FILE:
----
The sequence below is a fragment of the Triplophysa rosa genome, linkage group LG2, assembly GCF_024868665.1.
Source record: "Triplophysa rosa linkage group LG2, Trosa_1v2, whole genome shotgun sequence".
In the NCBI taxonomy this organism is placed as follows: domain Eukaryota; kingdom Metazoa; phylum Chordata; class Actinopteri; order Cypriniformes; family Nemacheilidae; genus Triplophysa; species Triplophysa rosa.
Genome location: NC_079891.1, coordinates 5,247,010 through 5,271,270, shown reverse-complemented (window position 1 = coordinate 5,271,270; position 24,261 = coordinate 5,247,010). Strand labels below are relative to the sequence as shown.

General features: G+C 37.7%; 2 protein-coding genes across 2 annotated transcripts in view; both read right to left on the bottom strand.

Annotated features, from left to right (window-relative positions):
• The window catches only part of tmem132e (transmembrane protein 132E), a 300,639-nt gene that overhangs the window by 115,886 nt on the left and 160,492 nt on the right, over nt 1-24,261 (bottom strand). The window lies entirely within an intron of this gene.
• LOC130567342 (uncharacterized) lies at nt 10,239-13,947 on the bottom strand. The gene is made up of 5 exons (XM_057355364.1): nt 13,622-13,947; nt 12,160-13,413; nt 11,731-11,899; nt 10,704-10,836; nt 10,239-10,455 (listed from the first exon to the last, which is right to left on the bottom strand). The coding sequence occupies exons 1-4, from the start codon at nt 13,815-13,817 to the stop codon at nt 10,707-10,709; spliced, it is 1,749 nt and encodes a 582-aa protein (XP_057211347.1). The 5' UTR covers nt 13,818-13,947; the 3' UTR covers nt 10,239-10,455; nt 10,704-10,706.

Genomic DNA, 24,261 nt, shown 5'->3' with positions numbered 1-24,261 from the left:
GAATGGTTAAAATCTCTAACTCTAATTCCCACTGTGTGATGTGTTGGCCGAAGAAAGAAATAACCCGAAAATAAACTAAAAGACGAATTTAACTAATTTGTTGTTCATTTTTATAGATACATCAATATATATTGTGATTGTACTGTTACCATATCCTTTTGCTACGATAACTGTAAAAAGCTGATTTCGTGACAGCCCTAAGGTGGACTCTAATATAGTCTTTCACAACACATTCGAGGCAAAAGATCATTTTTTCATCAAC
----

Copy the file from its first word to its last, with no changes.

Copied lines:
The sequence below is a fragment of the Triplophysa rosa genome, linkage group LG2, assembly GCF_024868665.1.
Source record: "Triplophysa rosa linkage group LG2, Trosa_1v2, whole genome shotgun sequence".
In the NCBI taxonomy this organism is placed as follows: domain Eukaryota; kingdom Metazoa; phylum Chordata; class Actinopteri; order Cypriniformes; family Nemacheilidae; genus Triplophysa; species Triplophysa rosa.
Genome location: NC_079891.1, coordinates 5,247,010 through 5,271,270, shown reverse-complemented (window position 1 = coordinate 5,271,270; position 24,261 = coordinate 5,247,010). Strand labels below are relative to the sequence as shown.

General features: G+C 37.7%; 2 protein-coding genes across 2 annotated transcripts in view; both read right to left on the bottom strand.

Annotated features, from left to right (window-relative positions):
• The window catches only part of tmem132e (transmembrane protein 132E), a 300,639-nt gene that overhangs the window by 115,886 nt on the left and 160,492 nt on the right, over nt 1-24,261 (bottom strand). The window lies entirely within an intron of this gene.
• LOC130567342 (uncharacterized) lies at nt 10,239-13,947 on the bottom strand. The gene is made up of 5 exons (XM_057355364.1): nt 13,622-13,947; nt 12,160-13,413; nt 11,731-11,899; nt 10,704-10,836; nt 10,239-10,455 (listed from the first exon to the last, which is right to left on the bottom strand). The coding sequence occupies exons 1-4, from the start codon at nt 13,815-13,817 to the stop codon at nt 10,707-10,709; spliced, it is 1,749 nt and encodes a 582-aa protein (XP_057211347.1). The 5' UTR covers nt 13,818-13,947; the 3' UTR covers nt 10,239-10,455; nt 10,704-10,706.

Genomic DNA, 24,261 nt, shown 5'->3' with positions numbered 1-24,261 from the left:
GAATGGTTAAAATCTCTAACTCTAATTCCCACTGTGTGATGTGTTGGCCGAAGAAAGAAATAACCCGAAAATAAACTAAAAGACGAATTTAACTAATTTGTTGTTCATTTTTATAGATACATCAATATATATTGTGATTGTACTGTTACCATATCCTTTTGCTACGATAACTGTAAAAAGCTGATTTCGTGACAGCCCTAAGGTGGACTCTAATATAGTCTTTCACAACACATTCGAGGCAAAAGATCATTTTTTCATCAAC